Dear Tucker Carlson,

I was saddened to watch your April 19 interview on the "Joe Rogan Experience", #2138. Your assertion that "there's no evidence at all that... you know, people you know evolved seamlessly from a single cell amoeba ... there's no chain in the fossil record of that at all" was truly breathtaking. It is not easy to overlook the voluminous documentation we have of countless fossils from thousands of sites that have shown that single-celled animals evolved first into small invertebrates, then larger vertebrates, then larger warm-blooded creatures, mammals, hominids, and then, finally, a smiling checkered-shirt guest on a podcast!

In this same podcast, however, you observe that there exists, "a massive corpus of evidence" for the existence of UFOs, residing in endless reports of lights appearing in the night sky, reported by well-meaning but imaginative citizens. Unfortunately, the host interviewing you, Joe Rogan, has a history of accepting fanciful claims in spite of the evidence. How does this happen? How does an intelligent mind (you are clearly an intelligent man, Tucker) dismiss rock-solid evidence in one matter and embrace unreliable and fanciful reports in another? Well, there are two sources that I can think of. First, given your recent unemployment, it may be of benefit to you to embrace the constituency of evolution deniers. I will assume, however, that your non-acceptance of evolution is sincere and you are allowing your feelings to dictate your reason.  

There are two problems here, the inability to accept a clearly documented piece of knowledge and the acceptance of something rather specious. The first problem arises in the way we formulate ideas. We start with a deep feeling, an intuition, and then we sculpt a supporting argument, bending logic, overlooking data that refutes our idea, and inflating the importance of data that supports it. Anger is one feeling that leads to some dramatic alterations of reason and I can understand why you might be angry. The seat of wisdom is in universities that proclaim--and sometimes even enforce--ideas that are politically anathema to conservatives. To tell you a little secret, I too am concerned about the challenges the First Amendment of the United States faces on college campuses today. It makes you reluctant to surrender to universities and scientists the power of determining what is true and what is not, eh?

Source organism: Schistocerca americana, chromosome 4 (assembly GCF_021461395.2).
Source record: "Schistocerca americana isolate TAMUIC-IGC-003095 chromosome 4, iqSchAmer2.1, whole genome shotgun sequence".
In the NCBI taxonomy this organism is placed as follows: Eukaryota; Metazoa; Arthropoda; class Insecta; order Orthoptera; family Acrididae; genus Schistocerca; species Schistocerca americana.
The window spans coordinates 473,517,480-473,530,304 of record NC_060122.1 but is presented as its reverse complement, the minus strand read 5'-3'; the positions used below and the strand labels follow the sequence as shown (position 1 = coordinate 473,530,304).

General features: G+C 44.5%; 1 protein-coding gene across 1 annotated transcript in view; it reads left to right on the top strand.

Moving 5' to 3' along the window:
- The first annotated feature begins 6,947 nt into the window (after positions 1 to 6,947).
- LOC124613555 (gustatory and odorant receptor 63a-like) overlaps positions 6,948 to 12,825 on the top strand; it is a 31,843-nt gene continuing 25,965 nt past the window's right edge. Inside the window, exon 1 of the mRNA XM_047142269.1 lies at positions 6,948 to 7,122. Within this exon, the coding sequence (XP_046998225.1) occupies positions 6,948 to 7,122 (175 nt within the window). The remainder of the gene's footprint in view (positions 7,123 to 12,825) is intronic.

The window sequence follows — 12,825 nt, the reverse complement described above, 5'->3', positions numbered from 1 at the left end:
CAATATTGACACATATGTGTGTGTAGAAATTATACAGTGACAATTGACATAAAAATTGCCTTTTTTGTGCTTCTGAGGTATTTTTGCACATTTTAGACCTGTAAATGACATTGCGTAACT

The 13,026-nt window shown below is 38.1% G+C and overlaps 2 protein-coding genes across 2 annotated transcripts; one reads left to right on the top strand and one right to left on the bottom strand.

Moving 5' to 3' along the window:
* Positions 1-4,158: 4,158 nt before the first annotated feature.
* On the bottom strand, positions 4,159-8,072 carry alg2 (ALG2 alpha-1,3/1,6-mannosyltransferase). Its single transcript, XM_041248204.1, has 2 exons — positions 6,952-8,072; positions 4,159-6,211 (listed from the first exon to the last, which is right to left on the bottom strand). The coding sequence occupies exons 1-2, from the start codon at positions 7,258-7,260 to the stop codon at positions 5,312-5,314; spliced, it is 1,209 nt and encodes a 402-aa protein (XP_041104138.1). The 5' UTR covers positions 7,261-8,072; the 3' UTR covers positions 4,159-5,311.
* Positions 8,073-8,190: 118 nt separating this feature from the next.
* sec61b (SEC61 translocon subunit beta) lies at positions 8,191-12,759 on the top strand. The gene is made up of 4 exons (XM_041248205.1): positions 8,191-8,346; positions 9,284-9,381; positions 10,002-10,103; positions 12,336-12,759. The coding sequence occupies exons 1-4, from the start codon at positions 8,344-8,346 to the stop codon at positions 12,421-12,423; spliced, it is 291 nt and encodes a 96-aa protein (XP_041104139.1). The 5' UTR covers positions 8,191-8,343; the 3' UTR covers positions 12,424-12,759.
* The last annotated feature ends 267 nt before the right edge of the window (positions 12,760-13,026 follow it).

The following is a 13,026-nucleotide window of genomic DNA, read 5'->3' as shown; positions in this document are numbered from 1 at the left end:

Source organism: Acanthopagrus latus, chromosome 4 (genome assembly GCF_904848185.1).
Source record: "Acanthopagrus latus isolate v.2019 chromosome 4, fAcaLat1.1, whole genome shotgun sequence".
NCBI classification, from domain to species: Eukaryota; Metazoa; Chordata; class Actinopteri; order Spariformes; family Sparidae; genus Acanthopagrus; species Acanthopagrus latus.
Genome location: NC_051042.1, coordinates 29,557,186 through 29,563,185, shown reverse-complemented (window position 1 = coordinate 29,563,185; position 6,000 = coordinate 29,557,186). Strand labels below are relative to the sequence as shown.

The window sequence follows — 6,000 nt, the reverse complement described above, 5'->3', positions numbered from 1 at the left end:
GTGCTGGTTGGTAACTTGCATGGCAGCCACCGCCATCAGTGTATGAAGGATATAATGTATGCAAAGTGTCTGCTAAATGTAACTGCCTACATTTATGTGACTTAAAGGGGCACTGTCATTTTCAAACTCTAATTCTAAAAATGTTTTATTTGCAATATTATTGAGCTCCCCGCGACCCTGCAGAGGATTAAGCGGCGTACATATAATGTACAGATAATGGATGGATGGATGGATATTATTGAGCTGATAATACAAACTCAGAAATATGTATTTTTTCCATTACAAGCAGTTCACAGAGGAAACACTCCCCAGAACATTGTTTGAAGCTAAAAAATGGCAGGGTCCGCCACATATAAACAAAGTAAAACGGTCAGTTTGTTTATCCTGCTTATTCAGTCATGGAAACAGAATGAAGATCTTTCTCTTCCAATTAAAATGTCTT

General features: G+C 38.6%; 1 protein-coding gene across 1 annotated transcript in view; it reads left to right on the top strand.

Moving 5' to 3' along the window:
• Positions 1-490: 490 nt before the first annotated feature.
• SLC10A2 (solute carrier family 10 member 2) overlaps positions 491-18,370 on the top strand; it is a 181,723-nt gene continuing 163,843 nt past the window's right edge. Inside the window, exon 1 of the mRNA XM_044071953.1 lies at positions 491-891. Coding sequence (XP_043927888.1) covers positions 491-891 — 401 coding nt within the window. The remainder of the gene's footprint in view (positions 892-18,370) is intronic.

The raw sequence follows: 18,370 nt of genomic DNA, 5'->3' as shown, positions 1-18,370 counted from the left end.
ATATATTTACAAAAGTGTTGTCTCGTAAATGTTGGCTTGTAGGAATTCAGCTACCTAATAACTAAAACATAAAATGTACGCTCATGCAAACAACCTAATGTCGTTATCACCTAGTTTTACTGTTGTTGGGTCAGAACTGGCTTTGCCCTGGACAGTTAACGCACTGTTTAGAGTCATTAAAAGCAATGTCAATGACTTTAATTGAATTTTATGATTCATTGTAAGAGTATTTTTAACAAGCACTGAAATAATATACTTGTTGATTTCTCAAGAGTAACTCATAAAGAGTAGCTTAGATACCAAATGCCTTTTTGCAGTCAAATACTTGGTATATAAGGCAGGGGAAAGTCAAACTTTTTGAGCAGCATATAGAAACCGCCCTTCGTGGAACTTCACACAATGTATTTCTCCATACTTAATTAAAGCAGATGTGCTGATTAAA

Emotions other than anger tend to bend thinking, too, Tucker. Jonathan Haidt, a social psychologist at NYU and author of The Righteous Mind: Why Good People are Divided by Politics and Religion has succinctly said, “Intuitions come first, strategic reasoning second,” and “Our moral thinking is much more like a politician searching for votes than a scientist searching for truth.” 

It's the way your and other people's brains work, Tucker. We all do it to some extent, but the more we do this, the less we see what truly exists outside of our expectations. When we do this at the national level we formulate public policy that is based on nonsense and, ultimately, the people suffer. To combat this we need to look at ourselves, to follow the advice of my favorite bumper sticker that reads, "Don't Believe Everything You Think." That is true especially if there is a strong emotion behind it, because twisted logic generally follows a strong emotion. Feel free to ask yourself, "Am I sure?" Remember that sounding certain and proud isn't worth much; having and operating with the facts is.

Evolution isn't about a lot of fossils and dinosaurs. We meet it in everyday life. Have you ever wondered why, when you visit the doctor with a bacterial infection, he doesn't give you penicillin anymore? In 1950, penicillin was a miracle drug, wiping out virtually any bacteria it came in contact with. But, in the subsequent years, it was massively overused. As with all creatures, bacteria suffer regular genetic changes from sub-atomic particles and mistakes in replication. Those bacteria that had changes that gave them some resistance against penicillin won. They survived and their less fortunate cousins did not. Pretty soon the population became more and more resistant to penicillin. Thus, our continuous and frantic look for new antibiotics. The old ones won't last forever because of evolution in action.

And there need be no conflict between religion and evolutionary science. I went to a Roman Catholic high school where I was taught that Darwin was right, that we had slowly evolved from populations of single-celled creatures to apes over a very long period of time and finally to humans. We were taught that at some point in this process, God decided that we had evolved enough, breathed souls into us, and henceforth everything was different for human beings. Some may quibble with that final assumption. But if the Roman Catholic church can accept the basic tenets of Darwinism, it would appear that no conflict fundamentally exists between religion and science.

I will give you the benefit of the doubt. I will assume that you are not intentionally misrepresenting the truth for your own benefit. I will assume that you are merely the victim of some very vicious cognitive biases (there are over 200 of them, ways that your brain alters reality to meet your desires and fears) and I hope you can free yourself from them. Only if we embrace the truth of reality as it exists, and reflect that in our public policy, will this country survive and prosper.

Nevertheless, I have hope for you, Tucker. Someplace in this podcast, you state, "What I object to is the absence of reason," and "The lack of reason freaks me out." You understand how critical the truth is! The one thing you have to grasp is just how fragile reason can be when there's strong emotion involved. Let's stop leading a lot of good young people astray concerning established science.


Kenneth Teixeira

Header Image: "Tucker Carlson - Charred Tree" by Justus Hayes via Flickr